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A Good Life . . .

Scoutie O' Scoutie

Scoutie O' Scoutie last winter in the yard.

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Poetry, Poetry, Poetry

Fall in the DC area is all about poetry . . . poetry matters. In Takoma Park, the season kicks off at the Takoma Park Community Center on September 15, Thursday, at 7:30.

Four poets including myself will read.

The great poet Wislawa Szymborska is my great hero . . .

In honor of Mary Oliver’s birthday, I’ll recite “Wild Geese.” Having poems in your heart — by heart — is a beautiful thing. Do you know any poems by heart? Which ones???

When I turned 4, I recited “I’m a little teapot (short and stout)” on the stage at the Phenix Methodist Church where my Aunt Marian ran the  Sunday school. That started me off on performing at open mics . . .  Hope to see you Thursday.


Here's a photo of Mary Oliver signing a book for me on Block Island at a workshop in May 2008.

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Whale of a Blog

For National Women’s Health Week, a blog post I wrote appeared on the company blog where I work. Topic? Guess. Gray whales in San Ignacio Lagoon in Baja California Sur. I did make it there in March. Around the time of the spring equinox.

And a fine balance it was . . . in the panga, on land, in the van we traveled in. All of it.

So here’s the link to the post! Enjoy!!

Aging & Health: A Great Adventure

May 13, 2011

By Meredith Pond, Writer

Meredith patting a whale in the ocean

“Aging is not for the faint hearted,” my grandmother told me as she took cautious steps from the car to the back door of our house. I was 6 then, and she had just turned 60.

Things have changed. People say 60 is the new 40. To support that claim, this year’s National Women’s Health Week spotlights energetic older women who participate in 5K and 10K races, triathalons, and marathons. There are women who speed walk, cycle with their children, and paddle the Tidal Basin.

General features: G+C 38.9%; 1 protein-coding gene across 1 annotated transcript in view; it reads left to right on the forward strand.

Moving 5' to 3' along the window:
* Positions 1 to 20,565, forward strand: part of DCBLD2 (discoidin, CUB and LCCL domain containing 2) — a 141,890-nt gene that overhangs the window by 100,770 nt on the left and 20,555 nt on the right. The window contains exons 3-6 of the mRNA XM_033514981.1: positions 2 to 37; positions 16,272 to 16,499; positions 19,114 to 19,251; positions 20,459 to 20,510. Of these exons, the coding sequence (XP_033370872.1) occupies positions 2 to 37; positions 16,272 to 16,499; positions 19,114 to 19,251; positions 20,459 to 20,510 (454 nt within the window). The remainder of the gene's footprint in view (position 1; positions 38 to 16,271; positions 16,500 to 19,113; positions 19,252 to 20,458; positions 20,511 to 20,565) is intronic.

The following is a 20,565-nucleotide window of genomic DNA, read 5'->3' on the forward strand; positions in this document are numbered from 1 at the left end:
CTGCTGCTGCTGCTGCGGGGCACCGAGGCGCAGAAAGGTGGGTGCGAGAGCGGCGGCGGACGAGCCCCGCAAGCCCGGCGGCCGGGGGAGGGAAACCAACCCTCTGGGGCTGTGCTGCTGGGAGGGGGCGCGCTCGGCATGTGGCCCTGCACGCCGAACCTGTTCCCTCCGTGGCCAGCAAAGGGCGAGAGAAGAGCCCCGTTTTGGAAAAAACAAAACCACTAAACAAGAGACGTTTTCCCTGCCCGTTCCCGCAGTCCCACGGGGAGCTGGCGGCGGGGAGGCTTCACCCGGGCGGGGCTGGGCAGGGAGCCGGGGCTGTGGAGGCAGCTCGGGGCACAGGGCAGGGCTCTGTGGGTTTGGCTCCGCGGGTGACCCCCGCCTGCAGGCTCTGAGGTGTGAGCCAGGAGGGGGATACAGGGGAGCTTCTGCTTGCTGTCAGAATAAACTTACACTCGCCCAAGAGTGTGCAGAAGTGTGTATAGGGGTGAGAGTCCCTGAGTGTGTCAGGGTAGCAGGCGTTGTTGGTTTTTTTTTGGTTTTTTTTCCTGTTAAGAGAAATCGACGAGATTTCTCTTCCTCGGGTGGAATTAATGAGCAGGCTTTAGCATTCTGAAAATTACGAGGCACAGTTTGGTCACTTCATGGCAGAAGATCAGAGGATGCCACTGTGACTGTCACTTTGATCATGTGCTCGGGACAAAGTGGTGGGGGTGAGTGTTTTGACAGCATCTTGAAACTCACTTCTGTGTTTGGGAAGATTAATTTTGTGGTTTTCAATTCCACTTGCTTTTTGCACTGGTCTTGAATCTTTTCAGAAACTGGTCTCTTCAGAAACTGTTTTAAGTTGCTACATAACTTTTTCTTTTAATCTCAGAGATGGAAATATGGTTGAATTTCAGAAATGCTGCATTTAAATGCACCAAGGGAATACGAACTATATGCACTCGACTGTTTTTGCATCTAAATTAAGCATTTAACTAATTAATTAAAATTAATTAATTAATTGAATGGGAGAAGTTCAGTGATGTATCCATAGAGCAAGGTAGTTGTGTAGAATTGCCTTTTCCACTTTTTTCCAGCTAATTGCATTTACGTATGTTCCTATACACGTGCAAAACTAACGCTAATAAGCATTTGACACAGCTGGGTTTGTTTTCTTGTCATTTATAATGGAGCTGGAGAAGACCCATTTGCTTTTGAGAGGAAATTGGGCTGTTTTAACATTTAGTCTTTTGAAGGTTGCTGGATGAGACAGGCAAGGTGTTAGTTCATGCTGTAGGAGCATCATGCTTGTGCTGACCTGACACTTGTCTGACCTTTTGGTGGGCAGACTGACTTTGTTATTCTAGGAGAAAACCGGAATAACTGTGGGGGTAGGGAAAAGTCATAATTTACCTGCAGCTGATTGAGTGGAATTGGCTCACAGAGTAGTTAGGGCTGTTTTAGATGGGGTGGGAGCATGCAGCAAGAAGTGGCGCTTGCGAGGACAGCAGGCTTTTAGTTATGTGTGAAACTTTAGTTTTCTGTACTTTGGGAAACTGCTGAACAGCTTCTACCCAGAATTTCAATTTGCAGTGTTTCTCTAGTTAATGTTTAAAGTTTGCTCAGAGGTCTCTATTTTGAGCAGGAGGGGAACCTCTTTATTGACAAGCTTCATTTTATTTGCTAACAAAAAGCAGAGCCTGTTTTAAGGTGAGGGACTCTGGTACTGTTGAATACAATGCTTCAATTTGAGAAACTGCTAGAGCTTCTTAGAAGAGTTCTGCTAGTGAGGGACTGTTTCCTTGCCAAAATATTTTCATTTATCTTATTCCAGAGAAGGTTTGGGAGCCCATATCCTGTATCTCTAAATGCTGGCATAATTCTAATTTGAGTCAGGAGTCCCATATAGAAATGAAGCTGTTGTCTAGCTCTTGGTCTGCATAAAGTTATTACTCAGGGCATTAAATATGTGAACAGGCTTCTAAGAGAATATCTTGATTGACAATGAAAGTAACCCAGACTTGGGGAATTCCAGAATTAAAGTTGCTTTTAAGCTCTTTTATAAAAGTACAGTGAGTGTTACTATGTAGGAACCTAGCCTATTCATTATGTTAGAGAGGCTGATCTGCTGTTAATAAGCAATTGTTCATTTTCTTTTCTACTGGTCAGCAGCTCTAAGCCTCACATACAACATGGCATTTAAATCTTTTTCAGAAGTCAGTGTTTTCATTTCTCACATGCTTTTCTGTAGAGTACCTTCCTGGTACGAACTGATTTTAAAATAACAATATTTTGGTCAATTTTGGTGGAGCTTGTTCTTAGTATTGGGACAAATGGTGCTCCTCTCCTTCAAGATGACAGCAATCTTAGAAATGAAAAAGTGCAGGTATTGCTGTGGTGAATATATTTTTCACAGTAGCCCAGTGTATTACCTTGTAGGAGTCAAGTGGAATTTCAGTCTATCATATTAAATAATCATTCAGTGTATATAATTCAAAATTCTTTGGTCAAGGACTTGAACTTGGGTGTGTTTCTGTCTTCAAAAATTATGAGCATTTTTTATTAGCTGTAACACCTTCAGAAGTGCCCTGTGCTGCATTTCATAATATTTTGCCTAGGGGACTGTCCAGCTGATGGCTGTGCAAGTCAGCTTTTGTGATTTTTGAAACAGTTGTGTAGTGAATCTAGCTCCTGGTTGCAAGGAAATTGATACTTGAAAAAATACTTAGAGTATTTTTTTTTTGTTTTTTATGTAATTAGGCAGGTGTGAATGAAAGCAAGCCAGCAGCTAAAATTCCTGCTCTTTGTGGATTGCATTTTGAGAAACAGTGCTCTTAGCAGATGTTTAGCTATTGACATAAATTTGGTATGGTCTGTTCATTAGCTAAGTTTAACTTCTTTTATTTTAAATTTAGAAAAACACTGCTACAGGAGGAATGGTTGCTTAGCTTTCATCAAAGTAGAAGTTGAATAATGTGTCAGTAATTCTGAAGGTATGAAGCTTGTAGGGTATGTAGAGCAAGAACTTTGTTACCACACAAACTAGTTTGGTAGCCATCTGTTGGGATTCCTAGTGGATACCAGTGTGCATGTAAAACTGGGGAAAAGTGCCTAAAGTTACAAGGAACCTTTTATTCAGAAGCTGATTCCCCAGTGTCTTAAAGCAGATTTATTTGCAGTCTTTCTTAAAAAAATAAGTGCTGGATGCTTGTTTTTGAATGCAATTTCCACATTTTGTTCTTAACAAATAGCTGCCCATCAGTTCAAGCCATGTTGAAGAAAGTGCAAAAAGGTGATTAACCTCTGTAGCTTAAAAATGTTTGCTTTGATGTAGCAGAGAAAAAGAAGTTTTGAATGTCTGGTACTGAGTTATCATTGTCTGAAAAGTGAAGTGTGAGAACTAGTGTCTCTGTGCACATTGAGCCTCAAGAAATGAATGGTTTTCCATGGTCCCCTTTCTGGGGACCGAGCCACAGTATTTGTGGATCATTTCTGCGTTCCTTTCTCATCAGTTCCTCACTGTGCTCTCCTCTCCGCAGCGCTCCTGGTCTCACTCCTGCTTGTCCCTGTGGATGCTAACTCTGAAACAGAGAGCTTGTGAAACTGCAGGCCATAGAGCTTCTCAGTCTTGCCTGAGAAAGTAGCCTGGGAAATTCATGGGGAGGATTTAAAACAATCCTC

Some of these women work right here at IQ Solutions. Our firm encourages good health with the “Wellness for Life” program and offers energy-affirming workshops, classes, and health fairs during the year.

This spring, employees began their IQ “fitness passports” to log in daily exercise and other strength-building activities. To match the White House’s health and fitness challenge, IQ is on the move.

Resources about health and well-being for older adults are included on Web sites in both the public and private arenas. For example the Administration on Aging at the U.S. Department of Health and Human Services offers statistical data and “Key Indicators of Well-Being.”

A Whale of a Tale

To debunk the aging myth I inherited from my grandma, when I turned 60, that winter I booked a flight to Baja’s Pacific coast in Mexico to visit the gray whales in San Ignacio Lagoon where they birth their babies.

Getting to the lagoon is a challenge in itself. After snaking through the mountains in a van (okay, yes, it was air-conditioned), we crossed miles of desert on a dirt-packed bumpy road to our destination “whale camp.”

Storing our duffle bags under the assigned bunks, four of us rode out in a “panga” (a small fishing boat) to the middle of the lagoon to wait for a visit from a “friendly” whale.

We got lucky. A mother whale, much longer and bigger than our boat, sprayed us all with a blast of sea water and “introduced” her baby. According to our guide, that “little” whale weighed in at more than half a ton. Reaching over the side, I scratched the baby’s head (whales like this).

Maybe I almost fell in. Maybe I never wanted to leave. But here I am back at my desk sharing this whale of a tale, and wishing you a happy National Women’s Health Week. Good health is the goal at any age, and it’s the journeys we take in life that make all the difference.